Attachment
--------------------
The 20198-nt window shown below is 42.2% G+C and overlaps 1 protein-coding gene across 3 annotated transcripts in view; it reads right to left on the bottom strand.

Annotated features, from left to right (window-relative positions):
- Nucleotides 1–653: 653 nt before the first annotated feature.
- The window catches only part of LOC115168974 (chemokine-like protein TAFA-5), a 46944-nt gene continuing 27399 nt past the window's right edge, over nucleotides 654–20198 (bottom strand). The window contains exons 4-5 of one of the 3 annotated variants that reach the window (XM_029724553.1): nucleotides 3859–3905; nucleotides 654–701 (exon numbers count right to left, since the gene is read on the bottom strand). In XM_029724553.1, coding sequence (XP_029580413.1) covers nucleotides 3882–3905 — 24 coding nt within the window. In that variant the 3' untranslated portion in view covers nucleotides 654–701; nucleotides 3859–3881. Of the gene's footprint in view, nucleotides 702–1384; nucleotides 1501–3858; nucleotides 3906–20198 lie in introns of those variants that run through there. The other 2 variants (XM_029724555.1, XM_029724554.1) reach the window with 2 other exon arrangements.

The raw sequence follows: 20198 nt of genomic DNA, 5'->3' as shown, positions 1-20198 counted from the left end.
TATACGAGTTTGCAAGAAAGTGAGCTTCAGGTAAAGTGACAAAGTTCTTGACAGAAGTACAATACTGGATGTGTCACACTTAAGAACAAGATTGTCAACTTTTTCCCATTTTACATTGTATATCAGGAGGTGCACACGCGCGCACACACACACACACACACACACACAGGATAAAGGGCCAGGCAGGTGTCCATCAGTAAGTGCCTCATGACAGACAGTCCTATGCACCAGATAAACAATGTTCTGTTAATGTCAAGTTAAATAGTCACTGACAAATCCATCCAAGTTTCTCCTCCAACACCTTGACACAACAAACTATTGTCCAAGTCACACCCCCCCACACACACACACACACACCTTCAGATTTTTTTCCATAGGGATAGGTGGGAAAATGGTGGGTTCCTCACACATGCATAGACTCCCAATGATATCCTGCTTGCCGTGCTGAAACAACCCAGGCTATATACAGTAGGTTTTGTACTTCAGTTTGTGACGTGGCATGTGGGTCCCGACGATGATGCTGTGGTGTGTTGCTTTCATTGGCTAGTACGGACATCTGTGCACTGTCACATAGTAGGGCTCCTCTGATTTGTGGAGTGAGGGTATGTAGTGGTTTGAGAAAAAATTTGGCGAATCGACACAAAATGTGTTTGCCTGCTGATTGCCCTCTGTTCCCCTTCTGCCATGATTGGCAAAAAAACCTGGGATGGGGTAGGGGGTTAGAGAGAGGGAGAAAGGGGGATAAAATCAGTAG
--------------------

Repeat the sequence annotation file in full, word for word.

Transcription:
The 20198-nt window shown below is 42.2% G+C and overlaps 1 protein-coding gene across 3 annotated transcripts in view; it reads right to left on the bottom strand.

Annotated features, from left to right (window-relative positions):
- Nucleotides 1–653: 653 nt before the first annotated feature.
- The window catches only part of LOC115168974 (chemokine-like protein TAFA-5), a 46944-nt gene continuing 27399 nt past the window's right edge, over nucleotides 654–20198 (bottom strand). The window contains exons 4-5 of one of the 3 annotated variants that reach the window (XM_029724553.1): nucleotides 3859–3905; nucleotides 654–701 (exon numbers count right to left, since the gene is read on the bottom strand). In XM_029724553.1, coding sequence (XP_029580413.1) covers nucleotides 3882–3905 — 24 coding nt within the window. In that variant the 3' untranslated portion in view covers nucleotides 654–701; nucleotides 3859–3881. Of the gene's footprint in view, nucleotides 702–1384; nucleotides 1501–3858; nucleotides 3906–20198 lie in introns of those variants that run through there. The other 2 variants (XM_029724555.1, XM_029724554.1) reach the window with 2 other exon arrangements.

The raw sequence follows: 20198 nt of genomic DNA, 5'->3' as shown, positions 1-20198 counted from the left end.
TATACGAGTTTGCAAGAAAGTGAGCTTCAGGTAAAGTGACAAAGTTCTTGACAGAAGTACAATACTGGATGTGTCACACTTAAGAACAAGATTGTCAACTTTTTCCCATTTTACATTGTATATCAGGAGGTGCACACGCGCGCACACACACACACACACACACACACAGGATAAAGGGCCAGGCAGGTGTCCATCAGTAAGTGCCTCATGACAGACAGTCCTATGCACCAGATAAACAATGTTCTGTTAATGTCAAGTTAAATAGTCACTGACAAATCCATCCAAGTTTCTCCTCCAACACCTTGACACAACAAACTATTGTCCAAGTCACACCCCCCCACACACACACACACACACCTTCAGATTTTTTTCCATAGGGATAGGTGGGAAAATGGTGGGTTCCTCACACATGCATAGACTCCCAATGATATCCTGCTTGCCGTGCTGAAACAACCCAGGCTATATACAGTAGGTTTTGTACTTCAGTTTGTGACGTGGCATGTGGGTCCCGACGATGATGCTGTGGTGTGTTGCTTTCATTGGCTAGTACGGACATCTGTGCACTGTCACATAGTAGGGCTCCTCTGATTTGTGGAGTGAGGGTATGTAGTGGTTTGAGAAAAAATTTGGCGAATCGACACAAAATGTGTTTGCCTGCTGATTGCCCTCTGTTCCCCTTCTGCCATGATTGGCAAAAAAACCTGGGATGGGGTAGGGGGTTAGAGAGAGGGAGAAAGGGGGATAAAATCAGTAG